UN / MYANMAR HUMAN RIGHTS

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23-Oct-2019 00:02:22
“The entire situation in Myanmar must be referred to the International Criminal Court or an international tribunal established to ensure justice for the people in Myanmar,” said the Special Rapporteur on the situation of human rights in Myanmar, Yanghee Lee. UNIFEED

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STORY: UN / MYANMAR HUMAN RIGHTS
TRT: 2:22
SOURCE: UNIFEED
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LANGUAGE: ENGLISH /NATS

DATELINE: 23 OCTOBER 2019, NEW YORK CITY

SHOTLIST:

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1. Wide shot, Flag row in front of UN Headquarters

23 OCTOBER 2019, NEW YORK CITY

2. Wide shot, press room
3. Med shot, podium
4. SOUNDBITE (English) Yanghee Lee, Special Rapporteur on the situation of human rights in Myanmar:
“The military is prosecuting a rising number of protestors, activists and journalists who are critical of it. As armed conflicts continue to be waged, I am again seeing conduct by parties that violates international humanitarian law and which may amount to war crimes.”
5. Cutaway, reporters
6. SOUNDBITE (English) Yanghee Lee, Special Rapporteur on the situation of human rights in Myanmar:
“In Rakhine state the number of people displaced from their homes this year by the fighting between the Tatmadaw and the Arakan Army has reached to a number of 60 000 people. Humanitarian access remains severely restricted and with the Internet shutdown now going into its 124th day the access and the support for the displaced persons… it has become a more dire situation.”
7. Wide shot, reporters
8. SOUNDBITE (English) Yanghee Lee, Special Rapporteur on the situation of human rights in Myanmar:
“The entire situation in Myanmar must be referred to the International Criminal Court or an international tribunal established to ensure justice for the people in Myanmar.”
9. Wide shot, press room
10. SOUNDBITE (English) Marzuki Darusman, Chair of the Fact-finding Mission on Myanmar:
“And we’ve been able to establish that the impunity corelates directly with the capacity to commit atrocities. The resources allowed the Tatmadaw to operate outside of the state budget and outside of the purview and oversite of the civilian government and therefore there is a case to be made that the Tatmadaw has been able to operate so far in the last fifty years on the basis of its access to business and economic interest in the country. The correlation is direct.”
11. Wide shot, press room

STORYLINE:

“The entire situation in Myanmar must be referred to the International Criminal Court or an international tribunal established to ensure justice for the people in Myanmar,” said the Special Rapporteur on the situation of human rights in Myanmar, Yanghee Lee.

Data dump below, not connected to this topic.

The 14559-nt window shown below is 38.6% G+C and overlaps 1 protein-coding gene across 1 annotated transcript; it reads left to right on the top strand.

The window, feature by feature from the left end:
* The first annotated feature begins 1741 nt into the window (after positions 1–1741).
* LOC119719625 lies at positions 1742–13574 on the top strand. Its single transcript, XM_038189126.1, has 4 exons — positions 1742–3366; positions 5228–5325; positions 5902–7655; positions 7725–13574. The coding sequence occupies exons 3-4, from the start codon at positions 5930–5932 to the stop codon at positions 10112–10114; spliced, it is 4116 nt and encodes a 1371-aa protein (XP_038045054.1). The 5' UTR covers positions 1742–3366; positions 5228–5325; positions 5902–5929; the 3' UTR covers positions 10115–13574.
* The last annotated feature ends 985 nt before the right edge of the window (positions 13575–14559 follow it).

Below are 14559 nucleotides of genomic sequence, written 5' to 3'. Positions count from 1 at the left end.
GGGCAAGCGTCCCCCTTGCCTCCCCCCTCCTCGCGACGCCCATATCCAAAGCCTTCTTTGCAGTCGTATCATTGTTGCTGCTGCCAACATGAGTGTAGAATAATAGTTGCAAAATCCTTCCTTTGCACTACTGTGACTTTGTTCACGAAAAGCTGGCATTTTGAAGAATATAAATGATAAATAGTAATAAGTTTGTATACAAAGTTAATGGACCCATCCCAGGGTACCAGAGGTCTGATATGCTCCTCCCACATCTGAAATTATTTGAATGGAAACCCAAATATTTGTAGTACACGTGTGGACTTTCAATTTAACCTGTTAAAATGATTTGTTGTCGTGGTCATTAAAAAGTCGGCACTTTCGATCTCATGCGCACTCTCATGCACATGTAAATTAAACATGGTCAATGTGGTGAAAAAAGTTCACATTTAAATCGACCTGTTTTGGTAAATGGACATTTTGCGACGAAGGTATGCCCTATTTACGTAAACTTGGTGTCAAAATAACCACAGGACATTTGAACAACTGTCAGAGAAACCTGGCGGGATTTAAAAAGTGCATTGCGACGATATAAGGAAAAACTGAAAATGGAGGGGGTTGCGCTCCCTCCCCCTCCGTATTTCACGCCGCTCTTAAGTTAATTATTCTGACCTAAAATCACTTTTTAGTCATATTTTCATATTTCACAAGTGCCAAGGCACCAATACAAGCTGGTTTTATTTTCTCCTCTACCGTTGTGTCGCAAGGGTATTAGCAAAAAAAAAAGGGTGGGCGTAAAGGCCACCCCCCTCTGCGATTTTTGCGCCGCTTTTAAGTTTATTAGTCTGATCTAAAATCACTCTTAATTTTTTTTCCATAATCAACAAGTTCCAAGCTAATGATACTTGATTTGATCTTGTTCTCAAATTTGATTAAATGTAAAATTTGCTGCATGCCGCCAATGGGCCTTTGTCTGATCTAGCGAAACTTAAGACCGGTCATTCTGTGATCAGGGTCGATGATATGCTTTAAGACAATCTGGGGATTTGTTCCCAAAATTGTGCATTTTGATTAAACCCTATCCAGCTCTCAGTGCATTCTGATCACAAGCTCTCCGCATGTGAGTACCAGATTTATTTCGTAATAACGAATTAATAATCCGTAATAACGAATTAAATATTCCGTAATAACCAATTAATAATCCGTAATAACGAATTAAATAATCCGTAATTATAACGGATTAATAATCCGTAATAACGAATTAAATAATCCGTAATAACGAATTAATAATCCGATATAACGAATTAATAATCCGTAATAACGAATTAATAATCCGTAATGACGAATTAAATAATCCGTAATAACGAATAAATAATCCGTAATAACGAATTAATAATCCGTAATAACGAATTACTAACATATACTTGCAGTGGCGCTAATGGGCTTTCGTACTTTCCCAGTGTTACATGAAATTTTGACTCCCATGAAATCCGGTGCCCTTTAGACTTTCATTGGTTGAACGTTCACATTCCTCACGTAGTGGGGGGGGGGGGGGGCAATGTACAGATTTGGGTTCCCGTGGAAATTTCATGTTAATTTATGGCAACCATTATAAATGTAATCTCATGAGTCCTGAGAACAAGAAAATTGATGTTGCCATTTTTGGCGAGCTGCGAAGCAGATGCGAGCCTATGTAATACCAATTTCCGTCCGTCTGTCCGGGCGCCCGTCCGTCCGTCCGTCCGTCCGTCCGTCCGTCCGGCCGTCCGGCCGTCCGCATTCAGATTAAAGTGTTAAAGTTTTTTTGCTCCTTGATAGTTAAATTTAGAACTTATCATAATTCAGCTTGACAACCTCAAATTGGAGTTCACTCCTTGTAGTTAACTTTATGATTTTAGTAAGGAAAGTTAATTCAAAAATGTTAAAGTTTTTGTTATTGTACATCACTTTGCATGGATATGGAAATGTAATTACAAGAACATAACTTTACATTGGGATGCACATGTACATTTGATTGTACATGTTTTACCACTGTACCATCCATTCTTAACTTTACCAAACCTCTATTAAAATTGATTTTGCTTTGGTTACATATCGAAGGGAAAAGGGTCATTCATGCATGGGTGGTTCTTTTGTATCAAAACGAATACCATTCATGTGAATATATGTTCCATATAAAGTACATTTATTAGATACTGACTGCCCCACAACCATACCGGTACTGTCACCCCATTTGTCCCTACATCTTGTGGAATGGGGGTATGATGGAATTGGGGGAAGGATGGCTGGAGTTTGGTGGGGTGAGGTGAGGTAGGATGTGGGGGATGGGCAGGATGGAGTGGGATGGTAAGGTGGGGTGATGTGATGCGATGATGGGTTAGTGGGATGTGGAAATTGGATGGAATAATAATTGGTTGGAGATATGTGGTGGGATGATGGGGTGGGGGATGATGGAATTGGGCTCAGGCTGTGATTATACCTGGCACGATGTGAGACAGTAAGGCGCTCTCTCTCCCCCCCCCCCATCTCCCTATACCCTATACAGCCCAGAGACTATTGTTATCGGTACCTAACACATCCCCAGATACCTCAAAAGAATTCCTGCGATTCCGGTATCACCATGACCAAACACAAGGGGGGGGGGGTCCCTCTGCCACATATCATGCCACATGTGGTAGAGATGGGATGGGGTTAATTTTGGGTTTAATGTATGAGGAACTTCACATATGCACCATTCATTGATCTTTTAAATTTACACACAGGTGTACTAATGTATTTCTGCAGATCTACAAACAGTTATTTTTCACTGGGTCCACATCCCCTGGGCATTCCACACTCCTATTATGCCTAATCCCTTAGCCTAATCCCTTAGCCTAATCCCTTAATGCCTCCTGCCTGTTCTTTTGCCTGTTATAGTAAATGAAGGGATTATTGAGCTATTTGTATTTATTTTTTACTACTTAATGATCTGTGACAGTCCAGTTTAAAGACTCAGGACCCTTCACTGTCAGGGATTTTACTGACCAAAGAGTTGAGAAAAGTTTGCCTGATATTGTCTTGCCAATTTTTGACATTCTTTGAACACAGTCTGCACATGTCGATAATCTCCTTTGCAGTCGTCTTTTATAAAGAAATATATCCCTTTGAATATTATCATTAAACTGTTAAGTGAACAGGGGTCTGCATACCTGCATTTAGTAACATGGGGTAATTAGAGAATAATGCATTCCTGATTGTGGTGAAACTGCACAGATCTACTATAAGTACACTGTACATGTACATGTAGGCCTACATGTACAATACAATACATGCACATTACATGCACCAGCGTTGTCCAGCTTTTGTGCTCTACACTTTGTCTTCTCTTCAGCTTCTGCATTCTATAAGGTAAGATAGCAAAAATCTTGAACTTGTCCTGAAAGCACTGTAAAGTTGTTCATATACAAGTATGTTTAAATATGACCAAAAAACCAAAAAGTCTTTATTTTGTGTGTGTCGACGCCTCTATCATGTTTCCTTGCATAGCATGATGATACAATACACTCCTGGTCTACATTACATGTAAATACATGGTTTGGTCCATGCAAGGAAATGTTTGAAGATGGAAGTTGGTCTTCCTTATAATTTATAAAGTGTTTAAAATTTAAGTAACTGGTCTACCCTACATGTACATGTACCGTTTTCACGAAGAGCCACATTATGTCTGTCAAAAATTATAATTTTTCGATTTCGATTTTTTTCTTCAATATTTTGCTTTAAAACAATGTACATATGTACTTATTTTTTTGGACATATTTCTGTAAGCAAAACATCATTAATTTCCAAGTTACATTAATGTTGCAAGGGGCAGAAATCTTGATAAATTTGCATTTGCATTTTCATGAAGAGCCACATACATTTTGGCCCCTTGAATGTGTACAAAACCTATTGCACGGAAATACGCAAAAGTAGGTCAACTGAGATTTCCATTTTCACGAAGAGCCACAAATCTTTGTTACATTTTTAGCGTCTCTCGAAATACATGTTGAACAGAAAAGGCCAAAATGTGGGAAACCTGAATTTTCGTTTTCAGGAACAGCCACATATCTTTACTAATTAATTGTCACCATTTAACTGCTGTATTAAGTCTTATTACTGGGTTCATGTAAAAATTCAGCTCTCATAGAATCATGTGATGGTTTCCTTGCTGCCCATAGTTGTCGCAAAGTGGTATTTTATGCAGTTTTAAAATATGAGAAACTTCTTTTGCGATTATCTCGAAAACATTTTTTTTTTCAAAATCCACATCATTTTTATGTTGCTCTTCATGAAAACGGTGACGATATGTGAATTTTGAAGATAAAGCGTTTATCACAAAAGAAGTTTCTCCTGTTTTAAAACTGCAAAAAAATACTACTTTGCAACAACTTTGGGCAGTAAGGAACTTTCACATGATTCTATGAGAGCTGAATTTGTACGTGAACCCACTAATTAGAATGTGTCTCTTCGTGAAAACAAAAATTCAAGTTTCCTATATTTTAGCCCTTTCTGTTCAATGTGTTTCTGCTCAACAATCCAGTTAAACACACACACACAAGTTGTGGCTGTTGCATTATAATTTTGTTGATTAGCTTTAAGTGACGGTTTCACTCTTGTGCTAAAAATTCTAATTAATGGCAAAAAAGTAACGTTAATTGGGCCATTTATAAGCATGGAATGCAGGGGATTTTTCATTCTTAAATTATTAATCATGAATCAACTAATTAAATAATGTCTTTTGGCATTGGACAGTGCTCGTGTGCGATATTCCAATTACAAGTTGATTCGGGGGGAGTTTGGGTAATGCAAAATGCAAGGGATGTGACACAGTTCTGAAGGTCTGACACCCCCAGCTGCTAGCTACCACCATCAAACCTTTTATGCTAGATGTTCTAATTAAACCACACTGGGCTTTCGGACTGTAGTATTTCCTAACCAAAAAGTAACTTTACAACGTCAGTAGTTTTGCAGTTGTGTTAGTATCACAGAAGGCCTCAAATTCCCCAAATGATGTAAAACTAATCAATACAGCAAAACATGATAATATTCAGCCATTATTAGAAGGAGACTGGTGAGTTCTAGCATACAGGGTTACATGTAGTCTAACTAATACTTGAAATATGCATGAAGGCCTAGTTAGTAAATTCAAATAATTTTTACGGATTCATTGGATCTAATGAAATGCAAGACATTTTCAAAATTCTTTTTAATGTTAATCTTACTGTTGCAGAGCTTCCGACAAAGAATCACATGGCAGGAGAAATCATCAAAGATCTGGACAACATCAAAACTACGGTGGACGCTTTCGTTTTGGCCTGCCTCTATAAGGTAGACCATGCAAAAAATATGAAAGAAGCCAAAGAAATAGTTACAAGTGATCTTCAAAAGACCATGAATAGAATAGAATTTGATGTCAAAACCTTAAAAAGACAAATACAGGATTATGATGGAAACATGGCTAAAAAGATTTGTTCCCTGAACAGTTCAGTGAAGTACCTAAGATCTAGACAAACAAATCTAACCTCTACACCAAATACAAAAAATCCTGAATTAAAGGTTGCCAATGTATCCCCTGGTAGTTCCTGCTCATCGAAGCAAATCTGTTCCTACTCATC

The Special Rapporteur Yanghee Lee was in New York to submit her latest report to the General Assembly on the human rights situation in Myanmar. Speaking to reporters at the UN Headquarters on Wednesday (23 Oct), Lee said she didn’t record any discernable improvement in the country which she could report.

According to the Special Rapporteur, the Myanmar government is using repressive laws to silent its critics, while “the military is prosecuting a rising number of protestors, activists and journalists who are critical of it.”

“As armed conflicts continue to be waged, I am again seeing conduct by parties that violates international humanitarian law and which may amount to war crimes,” said Lee.

“Humanitarian access remains severely restricted” in the Rakhine State, home to a more than a million Rohingya Muslims who in 2017 fled the fighting and are currently sheltering in neighboring Bangladesh.

Le said “in Rakhine State the number of people displaced from their homes this year by the fighting between the Tatmadaw [Myanmar military] and the Arakan Army [Rakhine insurgent group] has reached to a number of 60 000 people.”

Also briefing reporters, Marzuki Darusman, Chair of the Fact-finding Mission on Myanmar said that in consolidating their findings if genocidal intent could be inferred to the Tatmadaw’s conduct towards Rohingyas in Rakhine State “we’ve been able to establish that the impunity corelates directly with the capacity to commit atrocities.”

Darusman explained that “the resources allowed the Tatmadaw to operate outside of the state budget and outside of the purview and oversite of the civilian government and therefore there is a case to be made that the Tatmadaw has been able to operate so far in the last fifty years on the basis of its access to business and economic interest in the country.”

“The correlation is direct,” underlined Darusman.

Special Rapporteurs are part of the Special Procedures of the UN Human Rights Council and work on a voluntary basis. They are not UN staff and do not receive a salary for their work. They are independent from any government or organization and serve in their individual capacity.
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